The digital future is essentially about how new digital technology or updated existing technology can impact the way we work, interact, make decisions, and imagine new futures. Not all promising innovations will become mainstream, and not all potential improvements will succeed. It is smart to be open-minded about new ideas and to analyze what could happen when they become reality. It is also wise to be skeptical about the world-changing aspects of new technology and take the time to investigate its true potential first.

At its core, a digital system takes input, performs computations, and displays some form of output. At the beginning of the computer era, this was all done on one device: the mainframe computer. Nowadays, there are many devices, and they can be linked together through a network. They can handle a multitude of data that can be taken in on a local level or from some kind of centralized location. There are also many forms output can take, although most of these will be either visual or audible. In laboratories, researchers have managed to extract brainwaves from one person (input), analyze them, and transfer these thoughts through a system (computer) to another person on a different continent, directly into their brain (output)


Computers or other digital devices can enhance our abilities to perform tasks better. They provide ways to expand our memory, improve our eyesight through enlarging pictures, help us project our voices over long distances through different forms of telecommunications, and allow us to hear answers to our questions through the same technological capabilities. One can argue that one aspect of digital systems is the way they augment our own talents and skills.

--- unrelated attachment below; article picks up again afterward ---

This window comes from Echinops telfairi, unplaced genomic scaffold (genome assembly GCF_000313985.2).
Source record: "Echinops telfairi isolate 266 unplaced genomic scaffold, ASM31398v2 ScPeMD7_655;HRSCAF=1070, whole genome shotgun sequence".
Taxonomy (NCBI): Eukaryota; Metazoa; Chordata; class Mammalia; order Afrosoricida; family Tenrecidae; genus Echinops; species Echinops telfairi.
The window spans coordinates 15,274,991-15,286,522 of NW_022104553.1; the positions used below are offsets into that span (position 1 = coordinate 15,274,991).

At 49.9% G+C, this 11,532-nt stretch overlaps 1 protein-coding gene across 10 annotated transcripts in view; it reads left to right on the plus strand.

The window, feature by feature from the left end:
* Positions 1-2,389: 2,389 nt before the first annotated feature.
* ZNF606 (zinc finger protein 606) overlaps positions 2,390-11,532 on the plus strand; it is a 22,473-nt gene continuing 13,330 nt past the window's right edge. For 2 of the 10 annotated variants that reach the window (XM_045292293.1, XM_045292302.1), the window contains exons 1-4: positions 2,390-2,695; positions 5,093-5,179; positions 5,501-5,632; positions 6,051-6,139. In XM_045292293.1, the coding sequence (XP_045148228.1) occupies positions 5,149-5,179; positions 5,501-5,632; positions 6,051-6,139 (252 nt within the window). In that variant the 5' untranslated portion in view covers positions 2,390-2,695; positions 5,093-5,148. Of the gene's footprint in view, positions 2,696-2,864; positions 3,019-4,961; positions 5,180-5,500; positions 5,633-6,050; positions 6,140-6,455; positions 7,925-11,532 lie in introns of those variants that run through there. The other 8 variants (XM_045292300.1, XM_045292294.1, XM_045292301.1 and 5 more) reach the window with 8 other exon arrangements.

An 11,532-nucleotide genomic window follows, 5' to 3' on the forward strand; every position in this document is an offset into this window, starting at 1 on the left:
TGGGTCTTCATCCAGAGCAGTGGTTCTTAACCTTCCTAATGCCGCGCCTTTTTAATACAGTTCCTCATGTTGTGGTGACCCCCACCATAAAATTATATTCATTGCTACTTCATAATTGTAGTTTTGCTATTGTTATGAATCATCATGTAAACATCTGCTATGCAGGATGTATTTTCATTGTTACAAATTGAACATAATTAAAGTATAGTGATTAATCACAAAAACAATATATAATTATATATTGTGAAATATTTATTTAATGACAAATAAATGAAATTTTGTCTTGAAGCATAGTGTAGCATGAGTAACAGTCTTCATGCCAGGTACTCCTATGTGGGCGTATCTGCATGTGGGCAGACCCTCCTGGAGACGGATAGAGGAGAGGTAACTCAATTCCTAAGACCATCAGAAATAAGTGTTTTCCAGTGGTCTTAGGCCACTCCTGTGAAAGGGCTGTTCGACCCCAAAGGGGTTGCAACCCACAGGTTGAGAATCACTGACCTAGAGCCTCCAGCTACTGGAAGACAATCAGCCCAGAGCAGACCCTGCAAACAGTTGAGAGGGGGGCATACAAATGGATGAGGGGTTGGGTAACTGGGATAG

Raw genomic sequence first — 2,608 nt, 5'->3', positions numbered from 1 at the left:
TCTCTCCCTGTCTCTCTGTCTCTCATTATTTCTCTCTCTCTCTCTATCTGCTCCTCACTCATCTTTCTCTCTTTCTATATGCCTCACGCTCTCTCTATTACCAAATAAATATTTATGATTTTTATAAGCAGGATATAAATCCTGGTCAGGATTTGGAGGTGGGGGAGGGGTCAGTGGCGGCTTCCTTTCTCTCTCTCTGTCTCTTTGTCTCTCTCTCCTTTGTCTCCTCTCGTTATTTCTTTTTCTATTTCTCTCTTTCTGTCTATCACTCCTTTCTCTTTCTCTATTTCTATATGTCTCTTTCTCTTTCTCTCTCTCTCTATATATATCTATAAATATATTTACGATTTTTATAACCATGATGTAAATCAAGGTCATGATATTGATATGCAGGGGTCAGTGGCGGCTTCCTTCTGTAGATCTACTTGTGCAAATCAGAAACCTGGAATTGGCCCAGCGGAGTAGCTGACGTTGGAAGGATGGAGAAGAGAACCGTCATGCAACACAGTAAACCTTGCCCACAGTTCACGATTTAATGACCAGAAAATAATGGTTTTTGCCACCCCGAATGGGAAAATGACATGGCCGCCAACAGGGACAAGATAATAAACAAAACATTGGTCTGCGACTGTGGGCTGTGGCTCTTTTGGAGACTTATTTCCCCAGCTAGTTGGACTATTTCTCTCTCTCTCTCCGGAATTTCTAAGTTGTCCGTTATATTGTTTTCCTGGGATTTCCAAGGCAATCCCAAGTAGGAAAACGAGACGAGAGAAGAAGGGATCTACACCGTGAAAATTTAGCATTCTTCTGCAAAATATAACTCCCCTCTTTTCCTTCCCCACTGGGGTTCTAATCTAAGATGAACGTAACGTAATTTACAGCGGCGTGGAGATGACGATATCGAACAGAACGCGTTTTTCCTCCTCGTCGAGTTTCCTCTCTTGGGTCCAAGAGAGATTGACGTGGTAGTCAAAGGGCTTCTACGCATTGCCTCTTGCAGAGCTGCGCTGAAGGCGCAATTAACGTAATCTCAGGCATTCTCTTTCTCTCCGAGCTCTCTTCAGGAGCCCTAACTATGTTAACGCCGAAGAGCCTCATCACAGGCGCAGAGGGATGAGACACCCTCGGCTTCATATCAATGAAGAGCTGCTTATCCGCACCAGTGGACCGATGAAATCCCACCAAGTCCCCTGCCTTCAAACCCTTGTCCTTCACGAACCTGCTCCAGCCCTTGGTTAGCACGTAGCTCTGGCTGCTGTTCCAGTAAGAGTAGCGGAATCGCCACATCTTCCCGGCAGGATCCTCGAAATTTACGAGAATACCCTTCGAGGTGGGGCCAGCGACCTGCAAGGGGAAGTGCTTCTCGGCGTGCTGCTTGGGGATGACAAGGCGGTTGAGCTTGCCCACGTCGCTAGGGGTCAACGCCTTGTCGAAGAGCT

In addition to helping us perform tasks better and beyond our own human limitations, digital systems can also take over tasks and perform them for us. Instead of us doing them ourselves, computers can perform these tasks even better and quicker. For example, robots can diagnose certain illnesses more accurately and faster than human medical specialists can. Digital assistants can organize events if provided with the right requirements. There are already business models created for digital companies that can provide taxi services without any human involvement in the company.

When you use a map on your phone to assess where you are, that is a form of augmentation. The app giving you instructions on how to navigate to your destination is a form of digital assistance. Although you still have to do the steering yourself and you are still in control of your own destiny. The Uber version (pun intended) of digital assistance is of course the self-driving car, even though one can argue that a self-driving car is a form of augmentation, improving your driving skills.


To support both augmentation and digital assistance, infrastructure is needed and cloud computing is offering the best potential platform at the moment, with cloud computing integrated and connected to a lot of different devices, networks, and systems. Sharing data across these platforms provides both a lot of opportunities as well as serious threats. While this has the potential to make our lives a lot better, it has already proven that it can make some people’s lives miserable and even threaten people’s fundamental being. Balancing the potential of platforms while limiting all kinds of threats and risks is going to be an important human task